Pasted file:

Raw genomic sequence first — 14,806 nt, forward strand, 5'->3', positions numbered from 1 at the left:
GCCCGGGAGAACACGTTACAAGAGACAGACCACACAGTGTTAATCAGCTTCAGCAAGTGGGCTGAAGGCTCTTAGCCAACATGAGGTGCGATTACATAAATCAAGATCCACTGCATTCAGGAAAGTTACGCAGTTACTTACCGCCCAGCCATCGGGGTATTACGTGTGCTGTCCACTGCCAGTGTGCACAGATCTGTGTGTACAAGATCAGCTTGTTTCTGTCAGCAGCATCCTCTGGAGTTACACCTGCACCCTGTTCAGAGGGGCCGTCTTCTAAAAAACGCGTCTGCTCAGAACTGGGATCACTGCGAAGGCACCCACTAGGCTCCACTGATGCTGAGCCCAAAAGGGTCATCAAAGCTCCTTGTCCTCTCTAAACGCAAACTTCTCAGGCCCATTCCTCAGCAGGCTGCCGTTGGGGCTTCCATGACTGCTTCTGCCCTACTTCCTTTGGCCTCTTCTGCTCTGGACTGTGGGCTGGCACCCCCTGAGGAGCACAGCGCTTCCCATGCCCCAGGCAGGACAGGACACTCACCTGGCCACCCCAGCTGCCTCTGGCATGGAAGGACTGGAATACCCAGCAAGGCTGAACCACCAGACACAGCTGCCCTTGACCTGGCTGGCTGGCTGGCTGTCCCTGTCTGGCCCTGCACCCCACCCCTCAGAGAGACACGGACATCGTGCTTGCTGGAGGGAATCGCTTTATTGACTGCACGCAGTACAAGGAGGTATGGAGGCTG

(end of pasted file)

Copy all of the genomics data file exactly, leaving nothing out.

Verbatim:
Raw genomic sequence first — 14,806 nt, forward strand, 5'->3', positions numbered from 1 at the left:
GCCCGGGAGAACACGTTACAAGAGACAGACCACACAGTGTTAATCAGCTTCAGCAAGTGGGCTGAAGGCTCTTAGCCAACATGAGGTGCGATTACATAAATCAAGATCCACTGCATTCAGGAAAGTTACGCAGTTACTTACCGCCCAGCCATCGGGGTATTACGTGTGCTGTCCACTGCCAGTGTGCACAGATCTGTGTGTACAAGATCAGCTTGTTTCTGTCAGCAGCATCCTCTGGAGTTACACCTGCACCCTGTTCAGAGGGGCCGTCTTCTAAAAAACGCGTCTGCTCAGAACTGGGATCACTGCGAAGGCACCCACTAGGCTCCACTGATGCTGAGCCCAAAAGGGTCATCAAAGCTCCTTGTCCTCTCTAAACGCAAACTTCTCAGGCCCATTCCTCAGCAGGCTGCCGTTGGGGCTTCCATGACTGCTTCTGCCCTACTTCCTTTGGCCTCTTCTGCTCTGGACTGTGGGCTGGCACCCCCTGAGGAGCACAGCGCTTCCCATGCCCCAGGCAGGACAGGACACTCACCTGGCCACCCCAGCTGCCTCTGGCATGGAAGGACTGGAATACCCAGCAAGGCTGAACCACCAGACACAGCTGCCCTTGACCTGGCTGGCTGGCTGGCTGTCCCTGTCTGGCCCTGCACCCCACCCCTCAGAGAGACACGGACATCGTGCTTGCTGGAGGGAATCGCTTTATTGACTGCACGCAGTACAAGGAGGTATGGAGGCTG